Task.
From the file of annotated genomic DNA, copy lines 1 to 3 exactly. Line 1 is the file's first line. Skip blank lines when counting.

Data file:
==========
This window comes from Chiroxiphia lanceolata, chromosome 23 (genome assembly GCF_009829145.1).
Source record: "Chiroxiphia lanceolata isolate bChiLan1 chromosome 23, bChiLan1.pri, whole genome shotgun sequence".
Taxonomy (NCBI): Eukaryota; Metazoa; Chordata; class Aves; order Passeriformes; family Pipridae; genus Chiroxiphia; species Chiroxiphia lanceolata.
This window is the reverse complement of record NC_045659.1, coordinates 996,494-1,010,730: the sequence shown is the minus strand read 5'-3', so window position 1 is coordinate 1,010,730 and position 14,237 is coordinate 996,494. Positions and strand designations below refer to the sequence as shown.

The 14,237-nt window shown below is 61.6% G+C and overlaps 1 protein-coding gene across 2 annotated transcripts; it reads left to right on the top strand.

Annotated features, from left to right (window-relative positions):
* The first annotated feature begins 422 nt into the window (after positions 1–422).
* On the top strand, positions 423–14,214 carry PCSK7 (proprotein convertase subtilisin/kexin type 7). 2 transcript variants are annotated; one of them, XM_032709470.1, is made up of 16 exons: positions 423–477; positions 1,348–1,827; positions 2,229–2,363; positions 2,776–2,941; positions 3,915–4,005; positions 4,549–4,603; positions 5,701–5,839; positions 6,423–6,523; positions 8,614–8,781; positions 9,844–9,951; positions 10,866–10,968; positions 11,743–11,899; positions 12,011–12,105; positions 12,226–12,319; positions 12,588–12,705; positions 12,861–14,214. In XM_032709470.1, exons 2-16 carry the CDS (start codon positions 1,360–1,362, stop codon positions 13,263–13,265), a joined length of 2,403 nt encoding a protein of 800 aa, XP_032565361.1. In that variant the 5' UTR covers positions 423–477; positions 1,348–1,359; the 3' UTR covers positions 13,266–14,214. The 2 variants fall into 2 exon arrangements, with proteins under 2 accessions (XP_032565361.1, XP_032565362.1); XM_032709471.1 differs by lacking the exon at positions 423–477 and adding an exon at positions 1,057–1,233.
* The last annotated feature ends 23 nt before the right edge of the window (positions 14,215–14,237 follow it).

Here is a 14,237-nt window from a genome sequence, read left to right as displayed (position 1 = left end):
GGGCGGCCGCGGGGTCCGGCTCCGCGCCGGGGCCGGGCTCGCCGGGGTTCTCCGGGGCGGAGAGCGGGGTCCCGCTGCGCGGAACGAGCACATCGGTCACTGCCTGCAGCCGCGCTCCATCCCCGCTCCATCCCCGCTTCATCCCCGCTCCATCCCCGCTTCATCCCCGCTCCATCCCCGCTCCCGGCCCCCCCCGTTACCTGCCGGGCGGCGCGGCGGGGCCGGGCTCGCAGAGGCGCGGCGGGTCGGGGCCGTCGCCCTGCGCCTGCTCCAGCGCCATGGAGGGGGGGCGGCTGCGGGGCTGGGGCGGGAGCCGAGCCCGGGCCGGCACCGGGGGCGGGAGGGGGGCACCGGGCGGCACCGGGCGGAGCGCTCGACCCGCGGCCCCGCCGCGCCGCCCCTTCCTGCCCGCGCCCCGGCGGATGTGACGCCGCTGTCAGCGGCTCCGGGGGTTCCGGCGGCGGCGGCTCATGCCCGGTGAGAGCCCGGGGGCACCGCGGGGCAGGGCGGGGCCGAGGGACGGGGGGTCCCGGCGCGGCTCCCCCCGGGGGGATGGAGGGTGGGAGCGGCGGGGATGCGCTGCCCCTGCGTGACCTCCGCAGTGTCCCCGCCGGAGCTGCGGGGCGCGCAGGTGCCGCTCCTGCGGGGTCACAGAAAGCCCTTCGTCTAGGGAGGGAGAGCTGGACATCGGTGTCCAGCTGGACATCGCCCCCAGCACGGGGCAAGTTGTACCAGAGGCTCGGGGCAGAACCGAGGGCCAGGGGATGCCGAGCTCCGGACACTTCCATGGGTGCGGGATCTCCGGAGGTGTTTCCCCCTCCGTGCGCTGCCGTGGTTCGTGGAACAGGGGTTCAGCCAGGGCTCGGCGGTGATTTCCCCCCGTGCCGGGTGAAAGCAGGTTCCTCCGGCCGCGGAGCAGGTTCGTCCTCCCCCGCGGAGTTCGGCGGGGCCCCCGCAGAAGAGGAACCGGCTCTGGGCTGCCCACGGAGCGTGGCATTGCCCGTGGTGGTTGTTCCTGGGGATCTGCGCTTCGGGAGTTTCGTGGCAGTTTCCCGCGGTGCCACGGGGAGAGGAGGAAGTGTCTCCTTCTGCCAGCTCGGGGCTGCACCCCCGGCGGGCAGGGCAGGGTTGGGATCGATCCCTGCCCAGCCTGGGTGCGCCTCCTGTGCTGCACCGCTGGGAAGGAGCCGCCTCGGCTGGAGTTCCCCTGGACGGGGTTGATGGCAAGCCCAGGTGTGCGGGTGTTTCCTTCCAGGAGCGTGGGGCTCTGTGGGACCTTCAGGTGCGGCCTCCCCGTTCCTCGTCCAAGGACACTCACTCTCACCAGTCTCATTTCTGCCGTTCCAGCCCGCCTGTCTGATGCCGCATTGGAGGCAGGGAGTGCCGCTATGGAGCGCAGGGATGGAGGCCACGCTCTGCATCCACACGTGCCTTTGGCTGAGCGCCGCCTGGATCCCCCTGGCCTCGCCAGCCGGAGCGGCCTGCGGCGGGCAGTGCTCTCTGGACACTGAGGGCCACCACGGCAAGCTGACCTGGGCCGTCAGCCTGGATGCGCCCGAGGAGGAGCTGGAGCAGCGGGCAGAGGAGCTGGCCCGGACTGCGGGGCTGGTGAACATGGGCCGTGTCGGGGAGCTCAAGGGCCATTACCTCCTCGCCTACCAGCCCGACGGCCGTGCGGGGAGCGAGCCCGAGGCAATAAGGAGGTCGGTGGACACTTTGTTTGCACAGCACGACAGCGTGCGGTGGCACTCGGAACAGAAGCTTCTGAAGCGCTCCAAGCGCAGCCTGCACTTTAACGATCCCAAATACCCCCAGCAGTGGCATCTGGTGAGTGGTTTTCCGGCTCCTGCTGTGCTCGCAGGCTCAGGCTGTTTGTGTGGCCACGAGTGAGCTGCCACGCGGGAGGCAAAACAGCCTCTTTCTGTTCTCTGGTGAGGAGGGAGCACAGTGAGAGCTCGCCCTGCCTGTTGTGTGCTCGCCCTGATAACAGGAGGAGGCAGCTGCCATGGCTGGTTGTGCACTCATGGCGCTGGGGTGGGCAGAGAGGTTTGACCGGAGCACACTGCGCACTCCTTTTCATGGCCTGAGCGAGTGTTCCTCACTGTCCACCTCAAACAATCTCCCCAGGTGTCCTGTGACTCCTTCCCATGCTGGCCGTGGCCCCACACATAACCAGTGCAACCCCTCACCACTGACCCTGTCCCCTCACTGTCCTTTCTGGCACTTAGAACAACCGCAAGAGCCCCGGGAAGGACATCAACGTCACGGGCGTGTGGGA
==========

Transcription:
This window comes from Chiroxiphia lanceolata, chromosome 23 (genome assembly GCF_009829145.1).
Source record: "Chiroxiphia lanceolata isolate bChiLan1 chromosome 23, bChiLan1.pri, whole genome shotgun sequence".
Taxonomy (NCBI): Eukaryota; Metazoa; Chordata; class Aves; order Passeriformes; family Pipridae; genus Chiroxiphia; species Chiroxiphia lanceolata.